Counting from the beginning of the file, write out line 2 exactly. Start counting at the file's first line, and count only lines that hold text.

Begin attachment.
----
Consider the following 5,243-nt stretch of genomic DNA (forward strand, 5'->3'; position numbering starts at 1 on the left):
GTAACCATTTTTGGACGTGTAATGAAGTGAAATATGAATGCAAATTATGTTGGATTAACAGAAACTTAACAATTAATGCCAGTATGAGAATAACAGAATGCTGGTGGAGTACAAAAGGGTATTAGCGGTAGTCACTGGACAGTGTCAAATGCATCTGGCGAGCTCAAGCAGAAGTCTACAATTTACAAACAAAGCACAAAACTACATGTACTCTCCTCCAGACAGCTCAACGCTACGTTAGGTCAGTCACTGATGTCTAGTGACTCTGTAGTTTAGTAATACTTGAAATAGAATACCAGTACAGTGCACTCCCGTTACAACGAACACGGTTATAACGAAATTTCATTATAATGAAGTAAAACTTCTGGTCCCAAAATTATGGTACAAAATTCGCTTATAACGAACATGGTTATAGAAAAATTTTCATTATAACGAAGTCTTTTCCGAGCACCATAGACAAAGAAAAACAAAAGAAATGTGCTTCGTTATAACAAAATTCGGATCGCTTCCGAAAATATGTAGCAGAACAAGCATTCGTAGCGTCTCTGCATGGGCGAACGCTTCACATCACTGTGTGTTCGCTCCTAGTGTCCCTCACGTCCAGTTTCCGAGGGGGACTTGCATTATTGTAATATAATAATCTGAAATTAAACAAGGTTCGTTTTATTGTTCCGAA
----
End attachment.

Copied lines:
GTAACCATTTTTGGACGTGTAATGAAGTGAAATATGAATGCAAATTATGTTGGATTAACAGAAACTTAACAATTAATGCCAGTATGAGAATAACAGAATGCTGGTGGAGTACAAAAGGGTATTAGCGGTAGTCACTGGACAGTGTCAAATGCATCTGGCGAGCTCAAGCAGAAGTCTACAATTTACAAACAAAGCACAAAACTACATGTACTCTCCTCCAGACAGCTCAACGCTACGTTAGGTCAGTCACTGATGTCTAGTGACTCTGTAGTTTAGTAATACTTGAAATAGAATACCAGTACAGTGCACTCCCGTTACAACGAACACGGTTATAACGAAATTTCATTATAATGAAGTAAAACTTCTGGTCCCAAAATTATGGTACAAAATTCGCTTATAACGAACATGGTTATAGAAAAATTTTCATTATAACGAAGTCTTTTCCGAGCACCATAGACAAAGAAAAACAAAAGAAATGTGCTTCGTTATAACAAAATTCGGATCGCTTCCGAAAATATGTAGCAGAACAAGCATTCGTAGCGTCTCTGCATGGGCGAACGCTTCACATCACTGTGTGTTCGCTCCTAGTGTCCCTCACGTCCAGTTTCCGAGGGGGACTTGCATTATTGTAATATAATAATCTGAAATTAAACAAGGTTCGTTTTATTGTTCCGAA